In his first day on the job, the University of Virginia’s new president said Wednesday he supports the controversial appointment of a former Trump administration official to a one-year fellowship at a campus center that studies the U.S. presidency and public policy.

“I think it was the right call,” U-Va. President James E. Ryan said of the decision to bring Marc Short, President Trump’s ex-director of legislative affairs, to the Miller Center as a senior fellow.

Two U-Va. history professors, Melvyn P. Leffler and William I. Hitchcock, resigned from the think tank Monday — before Ryan took office — saying the appointment was at odds with the center’s “fundamental values of nonpartisanship, transparency, openness, a passion for truth and objectivity, and civility.”

Ryan said Short will bring valuable perspective to U-Va. as a Trump insider — “someone who has been on the front lines of the presidency, who can help us try to understand it.” He said universities benefit from diversity of viewpoints. “I have found, in own academic life in particular, but also in my personal life, that I’ve often learned the most from people with whom I strongly disagree,” he said in a telephone interview.

The 51-year-old Ryan succeeded Teresa A. Sullivan, who had held the position for eight eventful years. He is the ninth president of a 24,000-student university renowned for its founder, Thomas Jefferson, and preparing to celebrate its bicentennial in 2019. Ryan was most recently dean of the Harvard Graduate School of Education, but he knows his way around what locals call the Grounds. He holds a U-Va. law degree and served 15 years on the U-Va. law faculty.

One of Ryan’s first challenges will be to shepherd the community through the first anniversary of a traumatic weekend that drew international attention to Charlottesville. On Aug. 11, 2017, white supremacists marched with torches in a jarring parade through the iconic campus. On the next day, violent clashes erupted in the city. One woman was killed when a car plowed into a crowd of counterprotesters, and two state troopers died in a helicopter crash.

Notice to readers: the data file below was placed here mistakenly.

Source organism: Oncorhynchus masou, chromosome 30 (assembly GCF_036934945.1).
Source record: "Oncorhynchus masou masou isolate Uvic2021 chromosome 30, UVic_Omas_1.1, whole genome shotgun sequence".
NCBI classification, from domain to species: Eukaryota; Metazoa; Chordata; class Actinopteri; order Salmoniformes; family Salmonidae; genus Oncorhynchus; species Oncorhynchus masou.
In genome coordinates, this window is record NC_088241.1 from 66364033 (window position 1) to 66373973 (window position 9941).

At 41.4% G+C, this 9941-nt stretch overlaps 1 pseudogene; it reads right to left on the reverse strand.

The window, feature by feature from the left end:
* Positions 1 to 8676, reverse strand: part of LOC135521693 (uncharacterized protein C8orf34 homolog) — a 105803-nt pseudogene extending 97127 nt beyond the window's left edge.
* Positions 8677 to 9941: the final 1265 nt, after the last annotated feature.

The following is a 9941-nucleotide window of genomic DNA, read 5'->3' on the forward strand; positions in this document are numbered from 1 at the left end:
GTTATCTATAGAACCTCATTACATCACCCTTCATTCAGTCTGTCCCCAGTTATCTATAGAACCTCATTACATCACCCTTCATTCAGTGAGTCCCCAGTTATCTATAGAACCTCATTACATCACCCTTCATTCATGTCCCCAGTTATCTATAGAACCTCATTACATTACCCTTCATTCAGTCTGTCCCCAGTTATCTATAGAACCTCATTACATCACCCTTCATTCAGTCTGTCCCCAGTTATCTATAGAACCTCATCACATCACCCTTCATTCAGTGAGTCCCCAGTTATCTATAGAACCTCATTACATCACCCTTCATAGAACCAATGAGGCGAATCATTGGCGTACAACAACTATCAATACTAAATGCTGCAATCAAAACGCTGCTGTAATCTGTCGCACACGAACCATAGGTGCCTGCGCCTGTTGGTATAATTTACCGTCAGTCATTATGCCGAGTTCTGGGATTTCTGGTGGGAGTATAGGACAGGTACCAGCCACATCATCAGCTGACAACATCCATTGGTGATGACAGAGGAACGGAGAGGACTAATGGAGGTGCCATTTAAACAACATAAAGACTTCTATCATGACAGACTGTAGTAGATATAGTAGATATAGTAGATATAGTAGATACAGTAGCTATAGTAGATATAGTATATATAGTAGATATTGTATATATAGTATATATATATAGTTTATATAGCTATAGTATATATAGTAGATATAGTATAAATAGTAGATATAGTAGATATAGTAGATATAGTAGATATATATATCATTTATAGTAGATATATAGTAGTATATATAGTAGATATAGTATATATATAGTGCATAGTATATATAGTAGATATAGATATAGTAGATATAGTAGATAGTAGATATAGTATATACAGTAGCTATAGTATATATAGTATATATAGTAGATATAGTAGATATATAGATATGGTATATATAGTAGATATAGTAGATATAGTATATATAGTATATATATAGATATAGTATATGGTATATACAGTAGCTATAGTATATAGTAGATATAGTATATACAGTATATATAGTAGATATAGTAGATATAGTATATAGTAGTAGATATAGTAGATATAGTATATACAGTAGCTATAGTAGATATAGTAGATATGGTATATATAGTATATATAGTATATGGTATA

Ryan said U-Va. has been working with the city and Albemarle County to “ensure the safety and security of the community” as the anniversary approaches. The university plans to mark the occasion with a community breakfast Aug. 11 featuring speeches, music and poetry reading.

The event “will allow us to reflect on the last year,” Ryan said. “It’s an opportunity to assess what’s happened in the year since, to acknowledge those who lost their lives and those who were injured.”

Looking further ahead, Ryan said he wants to gather opinion from students, faculty and others on how to strengthen the university community and fulfill its missions of academic discovery and service to the state. To that end, he launched a website to solicit ideas. “Ours to Shape,” he calls it. That conversation will develop, eventually, into a strategic plan for U-Va. at the outset of its third century.

The new president and his wife, Katie Ryan, have four children. Two are in college, he said. One is a senior in high school, and one is in middle school. Ryan said his family plans to stay in Massachusetts until the high school senior graduates. In the meantime, he is living in a pavilion along the central green known as the Lawn while the U-Va. president’s house undergoes what he called “long-planned renovations.” Ryan said he was looking forward to living near students. The Lawn is a premier location, he said, “if you don’t mind a little noise.”